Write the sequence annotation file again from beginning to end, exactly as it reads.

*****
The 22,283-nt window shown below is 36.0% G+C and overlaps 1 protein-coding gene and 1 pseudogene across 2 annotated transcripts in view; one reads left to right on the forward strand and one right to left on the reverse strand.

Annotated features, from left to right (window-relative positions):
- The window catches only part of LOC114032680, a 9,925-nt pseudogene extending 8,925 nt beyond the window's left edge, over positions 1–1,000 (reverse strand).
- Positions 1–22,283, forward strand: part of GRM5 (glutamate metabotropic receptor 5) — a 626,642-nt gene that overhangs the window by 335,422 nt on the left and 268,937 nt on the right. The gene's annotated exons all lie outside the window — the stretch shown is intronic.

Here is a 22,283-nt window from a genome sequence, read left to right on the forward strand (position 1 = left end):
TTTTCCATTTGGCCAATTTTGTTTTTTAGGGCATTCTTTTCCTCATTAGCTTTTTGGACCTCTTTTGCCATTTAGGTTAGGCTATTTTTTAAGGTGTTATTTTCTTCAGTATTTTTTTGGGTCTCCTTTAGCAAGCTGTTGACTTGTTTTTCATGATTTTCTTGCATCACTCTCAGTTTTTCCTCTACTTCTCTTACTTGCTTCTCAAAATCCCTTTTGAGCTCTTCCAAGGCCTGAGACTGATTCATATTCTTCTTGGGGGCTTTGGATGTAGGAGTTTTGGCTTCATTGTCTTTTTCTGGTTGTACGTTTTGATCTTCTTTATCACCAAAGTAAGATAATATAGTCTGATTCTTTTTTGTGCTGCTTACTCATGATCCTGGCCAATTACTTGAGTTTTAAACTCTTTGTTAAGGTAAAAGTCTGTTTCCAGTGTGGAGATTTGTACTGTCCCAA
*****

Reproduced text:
The 22,283-nt window shown below is 36.0% G+C and overlaps 1 protein-coding gene and 1 pseudogene across 2 annotated transcripts in view; one reads left to right on the forward strand and one right to left on the reverse strand.

Annotated features, from left to right (window-relative positions):
- The window catches only part of LOC114032680, a 9,925-nt pseudogene extending 8,925 nt beyond the window's left edge, over positions 1–1,000 (reverse strand).
- Positions 1–22,283, forward strand: part of GRM5 (glutamate metabotropic receptor 5) — a 626,642-nt gene that overhangs the window by 335,422 nt on the left and 268,937 nt on the right. The gene's annotated exons all lie outside the window — the stretch shown is intronic.

Here is a 22,283-nt window from a genome sequence, read left to right on the forward strand (position 1 = left end):
TTTTCCATTTGGCCAATTTTGTTTTTTAGGGCATTCTTTTCCTCATTAGCTTTTTGGACCTCTTTTGCCATTTAGGTTAGGCTATTTTTTAAGGTGTTATTTTCTTCAGTATTTTTTTGGGTCTCCTTTAGCAAGCTGTTGACTTGTTTTTCATGATTTTCTTGCATCACTCTCAGTTTTTCCTCTACTTCTCTTACTTGCTTCTCAAAATCCCTTTTGAGCTCTTCCAAGGCCTGAGACTGATTCATATTCTTCTTGGGGGCTTTGGATGTAGGAGTTTTGGCTTCATTGTCTTTTTCTGGTTGTACGTTTTGATCTTCTTTATCACCAAAGTAAGATAATATAGTCTGATTCTTTTTTGTGCTGCTTACTCATGATCCTGGCCAATTACTTGAGTTTTAAACTCTTTGTTAAGGTAAAAGTCTGTTTCCAGTGTGGAGATTTGTACTGTCCCAA